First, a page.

Dental Health Care for Children: What Parents Need to Know

Dental Health Care for Children: What Parents Need to Know

  • Posted: Jul 26, 2016
  • By:
  • Comments: Comments Off on Dental Health Care for Children: What Parents Need to Know

Caring for your child’s teeth should begin shortly after birth, well before the first tooth erupts usually around six month of age. Though they are not yet visible, the baby already has its 20 primary teeth at birth. Early dental care sets in motion a habit that will help protect the teeth for life.

The risk of tooth decay begins as soon as the first tooth appears. The good news is tooth decay can be prevented and pre-emptive measures should begin during infancy.

0-1 Year

Beginning a few days after birth get your baby used to having the gums cleaned after eating. Protect your baby’s teeth by cleaning the gums with a wet washcloth or gauze pad after every meal to remove harmful cavity causing bacteria. Bacteria can affect primary or baby teeth even before they are visible.

Don’t put your baby to bed with a bottle of juice, formula, or milk. If you must use a bottle at bedtime only use a small amount of plain water. The sugar and acid from juice or milk will sit in the baby’s mouth while they are sleeping and can cause damage to the enamel of the teeth. This is called “bottle mouth.” Symptoms of bottle mouth include teeth that are discolored or pitted. If your baby has signs of bottle mouth you should make an appointment with a pediatric dentist.

Once teeth begin to come in begin brushing the teeth with a toothbrush made for infants. Using only plain water gently brush the teeth. Do not use toothpaste, at this age children are too young to spit the toothpaste out and swallowing toothpaste could be harmful.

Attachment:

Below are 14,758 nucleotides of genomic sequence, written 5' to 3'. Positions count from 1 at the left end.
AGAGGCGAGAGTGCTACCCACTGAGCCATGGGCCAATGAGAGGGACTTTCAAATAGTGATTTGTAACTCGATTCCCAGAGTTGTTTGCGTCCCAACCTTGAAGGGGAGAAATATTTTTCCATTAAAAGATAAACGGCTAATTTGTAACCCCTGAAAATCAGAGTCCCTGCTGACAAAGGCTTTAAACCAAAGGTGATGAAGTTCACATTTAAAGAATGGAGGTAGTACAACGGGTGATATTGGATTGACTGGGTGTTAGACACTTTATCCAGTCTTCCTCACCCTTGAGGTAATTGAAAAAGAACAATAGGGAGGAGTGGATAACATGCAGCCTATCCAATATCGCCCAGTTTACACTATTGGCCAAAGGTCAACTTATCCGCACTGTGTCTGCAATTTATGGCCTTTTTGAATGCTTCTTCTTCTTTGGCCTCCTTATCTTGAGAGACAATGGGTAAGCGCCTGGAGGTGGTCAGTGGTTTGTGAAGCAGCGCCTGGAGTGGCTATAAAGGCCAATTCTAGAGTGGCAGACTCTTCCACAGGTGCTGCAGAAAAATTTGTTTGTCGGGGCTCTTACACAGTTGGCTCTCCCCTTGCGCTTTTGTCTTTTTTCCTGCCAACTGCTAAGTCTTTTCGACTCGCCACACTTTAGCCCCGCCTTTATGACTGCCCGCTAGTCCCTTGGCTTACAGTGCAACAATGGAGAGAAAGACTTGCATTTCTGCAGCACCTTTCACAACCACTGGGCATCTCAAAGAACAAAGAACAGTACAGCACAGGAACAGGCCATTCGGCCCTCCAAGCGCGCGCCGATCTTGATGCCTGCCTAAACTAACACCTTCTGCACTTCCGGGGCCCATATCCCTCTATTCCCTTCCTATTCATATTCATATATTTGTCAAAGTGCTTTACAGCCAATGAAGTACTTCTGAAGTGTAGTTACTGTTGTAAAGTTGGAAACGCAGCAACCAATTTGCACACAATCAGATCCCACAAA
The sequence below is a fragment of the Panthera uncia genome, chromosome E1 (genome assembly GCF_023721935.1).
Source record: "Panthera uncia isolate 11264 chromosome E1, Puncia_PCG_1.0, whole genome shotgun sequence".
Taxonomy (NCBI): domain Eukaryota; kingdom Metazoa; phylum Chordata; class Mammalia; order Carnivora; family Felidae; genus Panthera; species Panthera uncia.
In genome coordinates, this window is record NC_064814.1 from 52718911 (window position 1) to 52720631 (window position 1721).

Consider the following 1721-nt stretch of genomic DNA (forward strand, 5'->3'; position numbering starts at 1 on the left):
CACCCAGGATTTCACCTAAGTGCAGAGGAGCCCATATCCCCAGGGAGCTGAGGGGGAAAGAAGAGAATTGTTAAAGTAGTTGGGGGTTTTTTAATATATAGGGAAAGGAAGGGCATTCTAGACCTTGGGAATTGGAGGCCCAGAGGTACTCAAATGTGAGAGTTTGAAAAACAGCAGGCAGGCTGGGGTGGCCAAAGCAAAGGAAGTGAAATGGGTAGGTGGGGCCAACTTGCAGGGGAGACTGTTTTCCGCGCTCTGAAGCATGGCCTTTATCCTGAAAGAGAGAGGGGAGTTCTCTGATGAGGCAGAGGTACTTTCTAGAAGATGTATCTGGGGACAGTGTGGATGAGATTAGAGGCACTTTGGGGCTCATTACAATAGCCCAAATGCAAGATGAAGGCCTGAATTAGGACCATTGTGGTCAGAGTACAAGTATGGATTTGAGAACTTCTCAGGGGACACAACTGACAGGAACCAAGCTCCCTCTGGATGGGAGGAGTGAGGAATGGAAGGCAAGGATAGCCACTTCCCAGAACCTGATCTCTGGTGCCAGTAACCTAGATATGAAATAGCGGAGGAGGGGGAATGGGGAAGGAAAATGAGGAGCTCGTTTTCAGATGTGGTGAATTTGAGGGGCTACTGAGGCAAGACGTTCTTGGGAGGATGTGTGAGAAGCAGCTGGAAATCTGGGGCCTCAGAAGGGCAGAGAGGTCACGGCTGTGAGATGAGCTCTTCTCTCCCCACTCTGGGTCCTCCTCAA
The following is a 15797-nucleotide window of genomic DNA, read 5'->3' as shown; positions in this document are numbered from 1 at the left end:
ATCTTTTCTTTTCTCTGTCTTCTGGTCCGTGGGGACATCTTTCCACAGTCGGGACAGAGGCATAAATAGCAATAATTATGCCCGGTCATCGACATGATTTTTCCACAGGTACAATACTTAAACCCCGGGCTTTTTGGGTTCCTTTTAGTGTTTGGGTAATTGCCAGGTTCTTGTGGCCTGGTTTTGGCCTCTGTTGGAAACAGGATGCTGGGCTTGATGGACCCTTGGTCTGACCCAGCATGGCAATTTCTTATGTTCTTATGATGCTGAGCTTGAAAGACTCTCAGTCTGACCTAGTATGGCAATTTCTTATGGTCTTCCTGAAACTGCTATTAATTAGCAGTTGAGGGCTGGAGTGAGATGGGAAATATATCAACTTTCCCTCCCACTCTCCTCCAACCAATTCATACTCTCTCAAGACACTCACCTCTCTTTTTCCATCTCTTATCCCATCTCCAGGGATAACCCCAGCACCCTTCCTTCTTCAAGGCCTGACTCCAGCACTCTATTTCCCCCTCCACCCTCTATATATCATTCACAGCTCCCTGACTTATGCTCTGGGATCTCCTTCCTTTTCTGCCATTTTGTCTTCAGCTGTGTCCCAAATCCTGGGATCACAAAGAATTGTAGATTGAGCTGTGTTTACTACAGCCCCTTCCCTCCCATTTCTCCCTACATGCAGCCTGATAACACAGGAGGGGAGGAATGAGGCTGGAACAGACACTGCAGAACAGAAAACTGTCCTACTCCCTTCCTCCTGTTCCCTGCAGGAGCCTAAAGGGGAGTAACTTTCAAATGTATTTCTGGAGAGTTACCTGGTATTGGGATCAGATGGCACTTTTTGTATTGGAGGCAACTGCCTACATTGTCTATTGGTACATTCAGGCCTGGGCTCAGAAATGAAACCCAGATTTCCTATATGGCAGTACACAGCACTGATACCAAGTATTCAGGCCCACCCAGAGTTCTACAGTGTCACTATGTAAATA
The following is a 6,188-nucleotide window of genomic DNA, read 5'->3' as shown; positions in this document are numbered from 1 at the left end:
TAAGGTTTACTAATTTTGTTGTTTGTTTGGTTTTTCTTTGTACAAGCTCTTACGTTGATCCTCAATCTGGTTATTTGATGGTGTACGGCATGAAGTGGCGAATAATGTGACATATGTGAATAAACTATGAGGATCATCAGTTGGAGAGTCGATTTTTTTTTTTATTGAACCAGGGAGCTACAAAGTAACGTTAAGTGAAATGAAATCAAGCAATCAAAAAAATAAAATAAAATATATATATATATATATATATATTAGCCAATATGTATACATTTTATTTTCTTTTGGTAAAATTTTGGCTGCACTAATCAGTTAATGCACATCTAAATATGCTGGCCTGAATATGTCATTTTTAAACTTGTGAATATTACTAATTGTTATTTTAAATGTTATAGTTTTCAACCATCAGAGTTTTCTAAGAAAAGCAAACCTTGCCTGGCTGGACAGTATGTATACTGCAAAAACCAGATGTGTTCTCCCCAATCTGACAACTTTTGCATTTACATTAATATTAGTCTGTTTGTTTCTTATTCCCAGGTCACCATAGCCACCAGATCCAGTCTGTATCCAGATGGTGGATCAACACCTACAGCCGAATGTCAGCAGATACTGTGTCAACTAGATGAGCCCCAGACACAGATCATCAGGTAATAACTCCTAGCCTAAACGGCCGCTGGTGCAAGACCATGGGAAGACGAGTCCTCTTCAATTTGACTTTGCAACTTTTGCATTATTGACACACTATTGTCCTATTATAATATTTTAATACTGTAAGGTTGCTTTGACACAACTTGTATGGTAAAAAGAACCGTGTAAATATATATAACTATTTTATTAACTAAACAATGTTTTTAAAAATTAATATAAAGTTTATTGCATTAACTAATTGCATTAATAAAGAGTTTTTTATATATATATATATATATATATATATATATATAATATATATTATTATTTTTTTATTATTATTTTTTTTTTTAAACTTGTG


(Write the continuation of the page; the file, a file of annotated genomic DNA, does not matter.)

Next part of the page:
Infants should have their first dental appointment as soon as the first tooth appears or no later than the first birthday.

2-5 Years

Beginning at two years of age children may begin brushing their teeth with toothpaste made specifically for young children that does not contain fluoride. At three children may begin brushing with a fluoride toothpaste. If the child uses a fluoride toothpaste be sure to only use a small amount as too much fluoride may be harmful to the teeth. The correct amount of toothpaste is the size of a pea. Brushing should be supervised by a parent or an adult until at least age 5.

Having set meal times for the child will help prevent sugars and acids sitting on the teeth all day long. Give the child water to drink between meals instead of juice or milk to help prevent tooth decay.

Flossing should begin as soon as the child has two teeth that touch. It is perfectly normal for baby teeth to have spaces between them as this allows more room for the permanent teeth to come in.

If possible use a pediatric dentist. Pediatric dentists are specially trained to deal with the oral healthcare needs of children. A pediatric dentist completes two to three years of specialty training to treat dental problems specific to children and adolescents. Pediatric dentists also receive training to care for children with medical, physical, and mental disabilities.

Help your child break the habit of drinking from a bottle, sucking their thumb or pacifier before age 4. These habits can result in misaligned teeth or an over or under bite as permanent teeth come in. It is easier to prevent these dental problems than to correct them later on.

We hope this dental care information is helpful and puts your child on a course to lifelong good oral health.